Radiology and AI: An algorithm took my job

Radiology18

Radiologists and those who love them sometimes seem to be some of the most insecure people around and radiology seems consistently voted the specialty most likely to be made defunct by modern technology.

In Canada, this perception has been voiced repeatedly over the past decade or two, first with the perceived threat of radiologists on the other side of the world working during our night to interpret scans and provide results when Canadian radiologists are sleeping, and now with the widespread attention given to artificial intelligence (AI) and deep learning and its potential uses in health care.

At last year’s annual meeting of the Canadian Association of Radiologists (@CARadiologists) I pondered whether this year’s meeting of that organization would be leaving it too late to discuss the significant issues revolving around AI and radiology (see my post “(A) I, Radiologist”) given the speed with which the field is advancing.

I need not have worried.

Last week the CAR released a white paper on the role of AI in radiology in advance of its annual meeting this year to be held April 26-29 on the theme of AI in radiology with the learning objectives including: discussing the recent changes that have occurred in imaging as a result of the implementation of artificial intelligence, deep learning, and machine learning in imaging workflows and; discussing the opportunities of big data and artificial intelligence to improve on the diagnostic performance and predictive value of imaging.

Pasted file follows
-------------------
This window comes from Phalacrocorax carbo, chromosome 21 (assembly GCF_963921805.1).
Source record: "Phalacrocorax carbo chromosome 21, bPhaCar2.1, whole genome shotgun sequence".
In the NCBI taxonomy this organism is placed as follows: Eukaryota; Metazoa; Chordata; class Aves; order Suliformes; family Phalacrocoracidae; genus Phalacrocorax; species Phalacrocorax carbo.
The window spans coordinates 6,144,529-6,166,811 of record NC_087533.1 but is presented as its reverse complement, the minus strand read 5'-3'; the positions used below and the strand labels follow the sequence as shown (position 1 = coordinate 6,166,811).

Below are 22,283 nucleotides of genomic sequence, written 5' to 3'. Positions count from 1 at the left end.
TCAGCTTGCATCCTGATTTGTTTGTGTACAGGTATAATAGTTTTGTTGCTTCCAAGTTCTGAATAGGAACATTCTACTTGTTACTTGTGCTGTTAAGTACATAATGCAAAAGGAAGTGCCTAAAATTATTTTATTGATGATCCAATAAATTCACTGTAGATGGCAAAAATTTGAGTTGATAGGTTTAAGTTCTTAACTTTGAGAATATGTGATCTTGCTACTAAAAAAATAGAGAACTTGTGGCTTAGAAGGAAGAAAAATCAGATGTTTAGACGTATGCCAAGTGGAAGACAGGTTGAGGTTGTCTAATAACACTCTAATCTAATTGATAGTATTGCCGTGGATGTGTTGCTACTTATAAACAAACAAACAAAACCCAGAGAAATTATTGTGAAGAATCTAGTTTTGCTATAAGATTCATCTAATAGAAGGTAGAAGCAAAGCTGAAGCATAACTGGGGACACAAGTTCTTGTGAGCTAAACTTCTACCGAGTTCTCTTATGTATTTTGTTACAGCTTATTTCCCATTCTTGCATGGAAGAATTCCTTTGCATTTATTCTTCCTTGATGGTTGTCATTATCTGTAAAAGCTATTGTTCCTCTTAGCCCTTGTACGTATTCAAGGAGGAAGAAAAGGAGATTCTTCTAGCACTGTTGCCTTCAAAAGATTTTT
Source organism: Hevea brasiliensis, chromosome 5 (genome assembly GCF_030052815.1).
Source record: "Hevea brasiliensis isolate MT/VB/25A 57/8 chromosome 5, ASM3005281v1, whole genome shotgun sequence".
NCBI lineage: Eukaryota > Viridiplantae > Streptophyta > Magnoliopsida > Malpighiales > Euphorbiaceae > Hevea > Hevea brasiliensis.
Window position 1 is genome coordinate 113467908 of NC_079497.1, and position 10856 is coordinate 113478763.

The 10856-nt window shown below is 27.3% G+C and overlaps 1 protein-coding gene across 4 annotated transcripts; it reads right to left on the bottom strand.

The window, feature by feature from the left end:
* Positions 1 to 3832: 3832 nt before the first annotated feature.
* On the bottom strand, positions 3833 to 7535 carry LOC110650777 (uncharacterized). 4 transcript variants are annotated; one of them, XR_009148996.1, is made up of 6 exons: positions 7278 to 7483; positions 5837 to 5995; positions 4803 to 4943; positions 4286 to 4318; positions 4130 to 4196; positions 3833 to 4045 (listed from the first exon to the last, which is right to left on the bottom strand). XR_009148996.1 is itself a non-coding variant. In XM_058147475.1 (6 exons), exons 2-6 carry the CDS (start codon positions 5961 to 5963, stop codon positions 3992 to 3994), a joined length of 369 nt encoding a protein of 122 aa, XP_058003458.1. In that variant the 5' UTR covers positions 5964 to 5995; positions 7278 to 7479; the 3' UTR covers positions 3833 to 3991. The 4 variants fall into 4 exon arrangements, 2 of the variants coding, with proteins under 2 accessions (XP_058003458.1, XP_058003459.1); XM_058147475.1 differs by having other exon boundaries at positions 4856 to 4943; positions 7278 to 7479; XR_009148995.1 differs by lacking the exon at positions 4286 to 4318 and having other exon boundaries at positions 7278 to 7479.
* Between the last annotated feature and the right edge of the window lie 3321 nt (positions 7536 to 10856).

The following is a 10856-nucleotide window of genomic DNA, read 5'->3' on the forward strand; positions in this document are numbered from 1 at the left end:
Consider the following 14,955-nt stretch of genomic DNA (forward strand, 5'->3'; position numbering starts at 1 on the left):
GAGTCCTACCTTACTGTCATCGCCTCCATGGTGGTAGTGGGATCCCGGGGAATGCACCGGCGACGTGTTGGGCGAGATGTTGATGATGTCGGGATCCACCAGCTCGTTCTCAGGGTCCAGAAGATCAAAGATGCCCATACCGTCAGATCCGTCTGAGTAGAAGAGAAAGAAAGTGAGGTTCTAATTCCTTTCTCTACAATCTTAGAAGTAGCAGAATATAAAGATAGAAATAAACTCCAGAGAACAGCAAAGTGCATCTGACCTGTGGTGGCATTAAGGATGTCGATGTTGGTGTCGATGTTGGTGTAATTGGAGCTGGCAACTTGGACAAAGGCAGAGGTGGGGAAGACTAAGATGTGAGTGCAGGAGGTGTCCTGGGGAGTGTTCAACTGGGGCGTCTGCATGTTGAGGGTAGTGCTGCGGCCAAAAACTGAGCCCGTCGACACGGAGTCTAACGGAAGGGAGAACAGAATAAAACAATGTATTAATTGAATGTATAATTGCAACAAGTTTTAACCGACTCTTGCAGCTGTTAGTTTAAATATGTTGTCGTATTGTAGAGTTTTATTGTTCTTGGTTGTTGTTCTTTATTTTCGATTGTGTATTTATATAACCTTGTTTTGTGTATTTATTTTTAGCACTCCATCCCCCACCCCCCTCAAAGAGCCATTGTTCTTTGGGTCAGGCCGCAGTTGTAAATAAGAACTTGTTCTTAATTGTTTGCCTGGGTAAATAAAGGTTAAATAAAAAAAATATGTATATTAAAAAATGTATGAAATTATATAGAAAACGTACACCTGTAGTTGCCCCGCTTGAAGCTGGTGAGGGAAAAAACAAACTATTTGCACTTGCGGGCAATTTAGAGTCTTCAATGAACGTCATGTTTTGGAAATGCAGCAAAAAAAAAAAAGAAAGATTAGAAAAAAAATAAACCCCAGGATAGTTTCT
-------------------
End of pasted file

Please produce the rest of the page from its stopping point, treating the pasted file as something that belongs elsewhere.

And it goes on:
As an extensive overview of the topic, the CAR document squarely confronts the main issue at hand, namely that “recent breakthroughs in image recognition introduced by deep learning techniques have been equated in the media with the imminent demise of radiologists.” The authors go on to state rightly that the work of radiologists goes far beyond that of just correctly interpreting images.

“… the complex work performed by radiologists includes many other tasks that require common sense and general intelligence for problem solving–tasks that cannot be achieved through AI. Understanding a case may require integration of medical concepts from different scientific fields (eg, anatomy, physiology, medical physics) and clinical specialties (eg, surgery, pathology, oncology) to provide plausible explanations for imaging findings. Such tasks accomplished by radiologists on a daily basis include consultation, protocoling, review of prior examinations, quality control, identification and dismissal of imaging artifacts, cancer staging, disease monitoring, interventional procedures for diagnostic or therapeutic purpose, reporting, management guidance, expertise in multidisciplinary discussions, and patient reassurance”

However, the white paper’s authors also fully appreciate the potential of AI and state that “to remain current Canadian radiologists will need to follow and contribute to health care AI research and development, embrace the changes in workflow that will be required to support the implementation of clinical AI and adapt to changes in their practice that will improve care of their patients.”

So, while the demise of radiology (again) does not seem imminent, the white paper will bear close reading by Canadian radiologists who wish to remain relevant with some of the most significant and fundamental advances in medicine currently underway.

(Image courtesy of the Canadian Association of Radiologists)

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(A) I, Radiologist

2017-04-23 (2)

Born of the discovery of the x-ray by Wilhelm Roentgen in 1895, the specialty of radiology is suddenly facing perhaps its greatest challenge with advent of artificial intelligence (AI) and machine learning.